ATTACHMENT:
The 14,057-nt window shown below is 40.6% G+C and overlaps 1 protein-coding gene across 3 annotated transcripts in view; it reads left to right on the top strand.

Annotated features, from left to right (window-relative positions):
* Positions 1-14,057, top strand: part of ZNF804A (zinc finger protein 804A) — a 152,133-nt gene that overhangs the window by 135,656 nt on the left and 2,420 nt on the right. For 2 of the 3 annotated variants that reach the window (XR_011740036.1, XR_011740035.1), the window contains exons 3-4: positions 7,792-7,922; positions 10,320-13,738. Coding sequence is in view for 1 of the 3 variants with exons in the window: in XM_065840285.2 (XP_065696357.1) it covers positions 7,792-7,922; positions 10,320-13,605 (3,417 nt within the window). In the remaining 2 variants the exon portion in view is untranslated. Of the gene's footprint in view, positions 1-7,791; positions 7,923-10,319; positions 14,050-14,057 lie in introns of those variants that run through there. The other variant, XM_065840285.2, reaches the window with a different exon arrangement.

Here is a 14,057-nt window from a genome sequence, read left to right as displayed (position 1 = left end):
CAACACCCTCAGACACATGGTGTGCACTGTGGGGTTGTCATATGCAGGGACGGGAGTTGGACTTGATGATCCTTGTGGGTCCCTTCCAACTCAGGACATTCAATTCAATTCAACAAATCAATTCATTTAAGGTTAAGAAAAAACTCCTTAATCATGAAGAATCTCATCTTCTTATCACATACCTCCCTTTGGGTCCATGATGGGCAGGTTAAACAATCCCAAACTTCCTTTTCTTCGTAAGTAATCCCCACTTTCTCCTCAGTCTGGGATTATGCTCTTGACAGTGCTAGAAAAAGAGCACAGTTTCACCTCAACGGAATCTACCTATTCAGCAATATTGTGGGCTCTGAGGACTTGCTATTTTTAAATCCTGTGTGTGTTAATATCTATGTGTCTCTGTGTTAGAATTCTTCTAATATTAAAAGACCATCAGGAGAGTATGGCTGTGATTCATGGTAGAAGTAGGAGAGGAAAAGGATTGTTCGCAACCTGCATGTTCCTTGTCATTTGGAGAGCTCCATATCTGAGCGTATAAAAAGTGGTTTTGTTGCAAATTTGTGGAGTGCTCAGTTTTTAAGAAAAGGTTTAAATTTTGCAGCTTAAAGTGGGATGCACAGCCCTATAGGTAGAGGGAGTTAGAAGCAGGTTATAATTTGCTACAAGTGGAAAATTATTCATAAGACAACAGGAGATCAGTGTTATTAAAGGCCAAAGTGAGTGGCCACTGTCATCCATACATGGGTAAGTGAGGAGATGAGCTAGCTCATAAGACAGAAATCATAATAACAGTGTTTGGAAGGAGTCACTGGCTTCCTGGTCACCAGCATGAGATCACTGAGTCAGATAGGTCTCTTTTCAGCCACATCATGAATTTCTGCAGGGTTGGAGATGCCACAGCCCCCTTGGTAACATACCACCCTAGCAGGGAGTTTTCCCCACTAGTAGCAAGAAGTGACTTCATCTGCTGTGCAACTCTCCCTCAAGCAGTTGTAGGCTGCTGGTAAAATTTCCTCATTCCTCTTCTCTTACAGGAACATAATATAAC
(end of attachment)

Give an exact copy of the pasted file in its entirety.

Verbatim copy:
The 14,057-nt window shown below is 40.6% G+C and overlaps 1 protein-coding gene across 3 annotated transcripts in view; it reads left to right on the top strand.

Annotated features, from left to right (window-relative positions):
* Positions 1-14,057, top strand: part of ZNF804A (zinc finger protein 804A) — a 152,133-nt gene that overhangs the window by 135,656 nt on the left and 2,420 nt on the right. For 2 of the 3 annotated variants that reach the window (XR_011740036.1, XR_011740035.1), the window contains exons 3-4: positions 7,792-7,922; positions 10,320-13,738. Coding sequence is in view for 1 of the 3 variants with exons in the window: in XM_065840285.2 (XP_065696357.1) it covers positions 7,792-7,922; positions 10,320-13,605 (3,417 nt within the window). In the remaining 2 variants the exon portion in view is untranslated. Of the gene's footprint in view, positions 1-7,791; positions 7,923-10,319; positions 14,050-14,057 lie in introns of those variants that run through there. The other variant, XM_065840285.2, reaches the window with a different exon arrangement.

Here is a 14,057-nt window from a genome sequence, read left to right as displayed (position 1 = left end):
CAACACCCTCAGACACATGGTGTGCACTGTGGGGTTGTCATATGCAGGGACGGGAGTTGGACTTGATGATCCTTGTGGGTCCCTTCCAACTCAGGACATTCAATTCAATTCAACAAATCAATTCATTTAAGGTTAAGAAAAAACTCCTTAATCATGAAGAATCTCATCTTCTTATCACATACCTCCCTTTGGGTCCATGATGGGCAGGTTAAACAATCCCAAACTTCCTTTTCTTCGTAAGTAATCCCCACTTTCTCCTCAGTCTGGGATTATGCTCTTGACAGTGCTAGAAAAAGAGCACAGTTTCACCTCAACGGAATCTACCTATTCAGCAATATTGTGGGCTCTGAGGACTTGCTATTTTTAAATCCTGTGTGTGTTAATATCTATGTGTCTCTGTGTTAGAATTCTTCTAATATTAAAAGACCATCAGGAGAGTATGGCTGTGATTCATGGTAGAAGTAGGAGAGGAAAAGGATTGTTCGCAACCTGCATGTTCCTTGTCATTTGGAGAGCTCCATATCTGAGCGTATAAAAAGTGGTTTTGTTGCAAATTTGTGGAGTGCTCAGTTTTTAAGAAAAGGTTTAAATTTTGCAGCTTAAAGTGGGATGCACAGCCCTATAGGTAGAGGGAGTTAGAAGCAGGTTATAATTTGCTACAAGTGGAAAATTATTCATAAGACAACAGGAGATCAGTGTTATTAAAGGCCAAAGTGAGTGGCCACTGTCATCCATACATGGGTAAGTGAGGAGATGAGCTAGCTCATAAGACAGAAATCATAATAACAGTGTTTGGAAGGAGTCACTGGCTTCCTGGTCACCAGCATGAGATCACTGAGTCAGATAGGTCTCTTTTCAGCCACATCATGAATTTCTGCAGGGTTGGAGATGCCACAGCCCCCTTGGTAACATACCACCCTAGCAGGGAGTTTTCCCCACTAGTAGCAAGAAGTGACTTCATCTGCTGTGCAACTCTCCCTCAAGCAGTTGTAGGCTGCTGGTAAAATTTCCTCATTCCTCTTCTCTTACAGGAACATAATATAAC